Posts Tagged ‘Renaissance’

Agnolo Bronzino - Head of a smiling young woman

The Metropolitan Museum of Art displays the following words at the start of its exhibition by Italian Mannerist painter Agnolo Bronzino (1503-1572):

“I say to you briefly that by drawing, I mean that all those things that can be formed with the value, or force, of simple lines.”

These words could not be more appropriate as Bronzino uses just paper and chalk, and incredibly elegant lines, to create drawings that are just as powerful and moving as the Michelangelo‘s statues which were painstakingly carved out of blocks of marble.

Bronzino was the court artist to Duke Cosimo I de’ Medici so it is surprising there has never been an exhibition solely dedicated to his work. However The Met has made amends by pulling together a stunning collection of approximately 60 drawings, which are being shown until April 18.

Other reviews:

The New Yorker describes Bronzino as a “new old art star” and argues the modern world is ready for Mannerism :

“The movie “Avatar” strikes me as Mannerist through and through, generating terrific sensations of originality from a hodgepodge of worn-thin narrative and pictorial tropes.”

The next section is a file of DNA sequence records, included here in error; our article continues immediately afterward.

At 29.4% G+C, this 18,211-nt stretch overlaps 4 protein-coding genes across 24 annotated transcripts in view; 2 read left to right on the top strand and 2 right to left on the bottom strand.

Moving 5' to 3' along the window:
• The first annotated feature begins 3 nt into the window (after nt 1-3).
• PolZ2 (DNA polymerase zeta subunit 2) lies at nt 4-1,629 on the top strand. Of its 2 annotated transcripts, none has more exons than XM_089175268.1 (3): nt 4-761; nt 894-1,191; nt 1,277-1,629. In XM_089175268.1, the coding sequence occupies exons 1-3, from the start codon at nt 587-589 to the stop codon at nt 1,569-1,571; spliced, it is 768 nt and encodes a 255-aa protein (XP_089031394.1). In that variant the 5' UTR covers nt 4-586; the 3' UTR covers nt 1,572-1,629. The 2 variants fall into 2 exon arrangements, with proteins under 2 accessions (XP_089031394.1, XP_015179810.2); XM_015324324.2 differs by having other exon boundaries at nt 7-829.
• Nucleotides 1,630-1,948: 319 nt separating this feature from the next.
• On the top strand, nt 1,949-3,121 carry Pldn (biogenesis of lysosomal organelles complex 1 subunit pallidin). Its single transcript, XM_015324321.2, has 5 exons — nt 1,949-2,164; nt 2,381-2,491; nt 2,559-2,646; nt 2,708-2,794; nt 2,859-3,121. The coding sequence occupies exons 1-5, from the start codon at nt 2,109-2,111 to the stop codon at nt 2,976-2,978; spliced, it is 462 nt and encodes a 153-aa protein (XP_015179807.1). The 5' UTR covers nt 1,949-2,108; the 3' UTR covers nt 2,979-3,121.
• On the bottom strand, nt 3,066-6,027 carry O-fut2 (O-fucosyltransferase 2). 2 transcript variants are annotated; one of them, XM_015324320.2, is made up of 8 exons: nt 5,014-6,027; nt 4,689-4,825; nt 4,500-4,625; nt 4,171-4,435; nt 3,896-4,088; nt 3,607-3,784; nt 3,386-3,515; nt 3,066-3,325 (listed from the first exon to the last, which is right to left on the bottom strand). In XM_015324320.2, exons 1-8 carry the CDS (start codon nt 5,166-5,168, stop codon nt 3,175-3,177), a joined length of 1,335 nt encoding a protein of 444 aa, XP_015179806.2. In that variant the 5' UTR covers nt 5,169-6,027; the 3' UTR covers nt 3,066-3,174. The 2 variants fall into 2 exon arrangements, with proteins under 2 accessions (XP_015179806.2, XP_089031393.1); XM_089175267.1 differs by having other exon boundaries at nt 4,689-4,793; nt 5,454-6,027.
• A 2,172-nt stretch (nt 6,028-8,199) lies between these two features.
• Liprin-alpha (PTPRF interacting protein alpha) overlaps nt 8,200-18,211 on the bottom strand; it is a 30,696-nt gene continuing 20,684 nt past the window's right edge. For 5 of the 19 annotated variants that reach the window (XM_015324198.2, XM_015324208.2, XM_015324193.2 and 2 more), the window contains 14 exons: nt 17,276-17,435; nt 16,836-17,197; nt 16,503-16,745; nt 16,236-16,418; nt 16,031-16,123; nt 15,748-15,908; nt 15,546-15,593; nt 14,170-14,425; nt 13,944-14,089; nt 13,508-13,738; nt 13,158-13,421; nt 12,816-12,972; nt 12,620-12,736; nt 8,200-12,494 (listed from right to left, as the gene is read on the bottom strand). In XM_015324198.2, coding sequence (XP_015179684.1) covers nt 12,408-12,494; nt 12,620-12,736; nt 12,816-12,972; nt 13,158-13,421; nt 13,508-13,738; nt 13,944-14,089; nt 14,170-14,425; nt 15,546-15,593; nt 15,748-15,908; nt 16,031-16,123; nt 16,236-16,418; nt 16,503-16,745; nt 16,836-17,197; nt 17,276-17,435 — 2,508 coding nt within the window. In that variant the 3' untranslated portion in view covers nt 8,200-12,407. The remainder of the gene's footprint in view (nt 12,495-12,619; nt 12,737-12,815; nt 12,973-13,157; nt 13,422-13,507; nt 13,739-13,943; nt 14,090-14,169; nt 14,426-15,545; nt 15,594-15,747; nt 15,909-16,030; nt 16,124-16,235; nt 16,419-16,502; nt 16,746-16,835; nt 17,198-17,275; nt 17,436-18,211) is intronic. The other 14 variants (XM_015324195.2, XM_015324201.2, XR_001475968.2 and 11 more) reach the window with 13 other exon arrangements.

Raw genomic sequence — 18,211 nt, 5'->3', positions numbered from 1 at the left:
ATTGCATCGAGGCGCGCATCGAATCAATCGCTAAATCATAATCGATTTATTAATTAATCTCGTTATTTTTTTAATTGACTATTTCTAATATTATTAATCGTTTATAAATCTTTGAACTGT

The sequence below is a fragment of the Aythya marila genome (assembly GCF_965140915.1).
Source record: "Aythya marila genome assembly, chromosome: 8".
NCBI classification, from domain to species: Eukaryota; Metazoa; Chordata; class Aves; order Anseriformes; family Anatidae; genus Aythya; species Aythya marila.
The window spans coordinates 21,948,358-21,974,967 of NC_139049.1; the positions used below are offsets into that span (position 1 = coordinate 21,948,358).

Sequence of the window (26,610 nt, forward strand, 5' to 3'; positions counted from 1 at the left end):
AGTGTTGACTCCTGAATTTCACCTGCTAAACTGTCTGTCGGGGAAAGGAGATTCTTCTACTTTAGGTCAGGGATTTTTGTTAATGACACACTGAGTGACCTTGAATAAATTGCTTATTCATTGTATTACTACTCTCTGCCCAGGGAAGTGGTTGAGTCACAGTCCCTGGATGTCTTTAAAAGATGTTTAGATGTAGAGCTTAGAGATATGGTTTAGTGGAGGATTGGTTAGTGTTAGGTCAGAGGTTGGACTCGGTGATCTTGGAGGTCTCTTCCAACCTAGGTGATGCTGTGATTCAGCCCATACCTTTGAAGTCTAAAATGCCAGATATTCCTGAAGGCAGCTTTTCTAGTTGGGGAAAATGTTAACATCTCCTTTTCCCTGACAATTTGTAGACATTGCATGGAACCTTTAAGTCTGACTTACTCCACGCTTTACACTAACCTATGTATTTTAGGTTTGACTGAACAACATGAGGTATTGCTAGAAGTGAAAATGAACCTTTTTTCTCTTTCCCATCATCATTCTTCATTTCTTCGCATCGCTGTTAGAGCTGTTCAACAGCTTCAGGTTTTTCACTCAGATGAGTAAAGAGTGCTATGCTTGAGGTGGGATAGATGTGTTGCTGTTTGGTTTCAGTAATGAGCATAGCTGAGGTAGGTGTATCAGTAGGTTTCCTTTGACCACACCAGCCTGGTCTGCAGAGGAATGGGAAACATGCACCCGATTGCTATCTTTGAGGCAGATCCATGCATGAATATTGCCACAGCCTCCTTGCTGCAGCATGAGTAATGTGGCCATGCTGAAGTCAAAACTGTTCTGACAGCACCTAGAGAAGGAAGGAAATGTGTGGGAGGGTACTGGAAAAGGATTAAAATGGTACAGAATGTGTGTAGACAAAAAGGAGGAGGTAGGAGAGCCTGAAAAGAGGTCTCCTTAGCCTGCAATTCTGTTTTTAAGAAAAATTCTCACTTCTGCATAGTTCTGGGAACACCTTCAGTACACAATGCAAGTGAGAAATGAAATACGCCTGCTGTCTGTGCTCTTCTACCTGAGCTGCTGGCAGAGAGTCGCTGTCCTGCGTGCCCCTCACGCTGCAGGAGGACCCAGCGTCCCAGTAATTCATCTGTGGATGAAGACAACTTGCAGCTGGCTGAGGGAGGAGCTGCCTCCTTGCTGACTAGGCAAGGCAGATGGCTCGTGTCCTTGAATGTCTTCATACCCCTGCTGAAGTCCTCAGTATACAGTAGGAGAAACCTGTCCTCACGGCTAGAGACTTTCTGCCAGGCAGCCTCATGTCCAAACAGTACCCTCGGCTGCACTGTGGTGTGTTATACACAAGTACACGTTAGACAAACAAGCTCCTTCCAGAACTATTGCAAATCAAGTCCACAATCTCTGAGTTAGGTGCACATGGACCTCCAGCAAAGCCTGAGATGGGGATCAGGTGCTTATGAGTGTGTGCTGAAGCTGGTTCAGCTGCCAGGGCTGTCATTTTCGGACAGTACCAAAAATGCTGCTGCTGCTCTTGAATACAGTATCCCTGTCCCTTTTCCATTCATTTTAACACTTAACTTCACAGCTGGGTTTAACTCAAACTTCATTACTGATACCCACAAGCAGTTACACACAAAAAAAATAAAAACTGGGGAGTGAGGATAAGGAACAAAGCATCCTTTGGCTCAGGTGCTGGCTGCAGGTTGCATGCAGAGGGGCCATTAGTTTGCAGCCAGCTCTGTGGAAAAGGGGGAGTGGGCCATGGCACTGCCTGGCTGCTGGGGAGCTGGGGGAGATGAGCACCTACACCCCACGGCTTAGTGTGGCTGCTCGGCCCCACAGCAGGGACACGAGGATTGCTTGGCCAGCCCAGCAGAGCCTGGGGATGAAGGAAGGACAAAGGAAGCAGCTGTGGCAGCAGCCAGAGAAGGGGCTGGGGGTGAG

The New York Times says Bronzino :

“was the hand to hire for a power portrait in mid-16th-century Florence. He could turn toddlers into potentates and make new-money Medicis look like decent people. His painting shaped late Mannerism, the profane, twisty, prosthetic style that erupted, like a repressed libido, between the humanist sanctities of the Renaissance and the smells and bells of the Counter-Reformation.”

and my favourite by Jerry Saltz in New York magazine:

Bronzino and his contemporaries were the punks and New Wavers of their time. Bronzino’s Italy (like punk’s New York) was a mess: The Plague had struck, and on May 5, 1527, Rome was sacked. Thousands of civilians were killed, churches destroyed, the pope jailed. What were artists to do? Bronzino performed a vivisection on the vocabulary of painting, particularly when it came to portraying overbred, high-strung aristocrats.”


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